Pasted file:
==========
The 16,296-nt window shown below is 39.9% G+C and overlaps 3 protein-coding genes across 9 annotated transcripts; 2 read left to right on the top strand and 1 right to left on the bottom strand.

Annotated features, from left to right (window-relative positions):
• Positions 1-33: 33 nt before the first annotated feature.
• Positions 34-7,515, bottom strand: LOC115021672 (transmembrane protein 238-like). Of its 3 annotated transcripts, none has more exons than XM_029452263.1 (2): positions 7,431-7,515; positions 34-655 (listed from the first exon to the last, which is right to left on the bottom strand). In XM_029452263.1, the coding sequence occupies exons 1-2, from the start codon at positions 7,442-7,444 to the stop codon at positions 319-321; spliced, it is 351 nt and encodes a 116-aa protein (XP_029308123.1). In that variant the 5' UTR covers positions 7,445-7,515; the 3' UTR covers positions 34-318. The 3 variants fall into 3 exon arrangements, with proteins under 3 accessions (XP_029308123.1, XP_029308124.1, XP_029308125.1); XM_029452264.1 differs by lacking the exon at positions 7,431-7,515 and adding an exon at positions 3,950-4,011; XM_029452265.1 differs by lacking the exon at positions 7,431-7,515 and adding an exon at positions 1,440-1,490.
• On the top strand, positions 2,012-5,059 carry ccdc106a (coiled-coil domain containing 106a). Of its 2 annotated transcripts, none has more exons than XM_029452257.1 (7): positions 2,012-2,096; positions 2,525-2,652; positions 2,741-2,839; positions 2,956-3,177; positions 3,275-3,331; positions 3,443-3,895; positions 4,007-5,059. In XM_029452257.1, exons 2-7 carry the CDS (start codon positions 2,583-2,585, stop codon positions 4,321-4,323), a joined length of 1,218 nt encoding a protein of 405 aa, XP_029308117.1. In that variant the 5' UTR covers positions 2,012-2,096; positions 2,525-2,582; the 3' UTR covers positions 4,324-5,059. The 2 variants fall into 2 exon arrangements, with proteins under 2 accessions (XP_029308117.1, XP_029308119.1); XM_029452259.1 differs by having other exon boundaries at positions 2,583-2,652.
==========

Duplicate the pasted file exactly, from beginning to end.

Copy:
The 16,296-nt window shown below is 39.9% G+C and overlaps 3 protein-coding genes across 9 annotated transcripts; 2 read left to right on the top strand and 1 right to left on the bottom strand.

Annotated features, from left to right (window-relative positions):
• Positions 1-33: 33 nt before the first annotated feature.
• Positions 34-7,515, bottom strand: LOC115021672 (transmembrane protein 238-like). Of its 3 annotated transcripts, none has more exons than XM_029452263.1 (2): positions 7,431-7,515; positions 34-655 (listed from the first exon to the last, which is right to left on the bottom strand). In XM_029452263.1, the coding sequence occupies exons 1-2, from the start codon at positions 7,442-7,444 to the stop codon at positions 319-321; spliced, it is 351 nt and encodes a 116-aa protein (XP_029308123.1). In that variant the 5' UTR covers positions 7,445-7,515; the 3' UTR covers positions 34-318. The 3 variants fall into 3 exon arrangements, with proteins under 3 accessions (XP_029308123.1, XP_029308124.1, XP_029308125.1); XM_029452264.1 differs by lacking the exon at positions 7,431-7,515 and adding an exon at positions 3,950-4,011; XM_029452265.1 differs by lacking the exon at positions 7,431-7,515 and adding an exon at positions 1,440-1,490.
• On the top strand, positions 2,012-5,059 carry ccdc106a (coiled-coil domain containing 106a). Of its 2 annotated transcripts, none has more exons than XM_029452257.1 (7): positions 2,012-2,096; positions 2,525-2,652; positions 2,741-2,839; positions 2,956-3,177; positions 3,275-3,331; positions 3,443-3,895; positions 4,007-5,059. In XM_029452257.1, exons 2-7 carry the CDS (start codon positions 2,583-2,585, stop codon positions 4,321-4,323), a joined length of 1,218 nt encoding a protein of 405 aa, XP_029308117.1. In that variant the 5' UTR covers positions 2,012-2,096; positions 2,525-2,582; the 3' UTR covers positions 4,324-5,059. The 2 variants fall into 2 exon arrangements, with proteins under 2 accessions (XP_029308117.1, XP_029308119.1); XM_029452259.1 differs by having other exon boundaries at positions 2,583-2,652.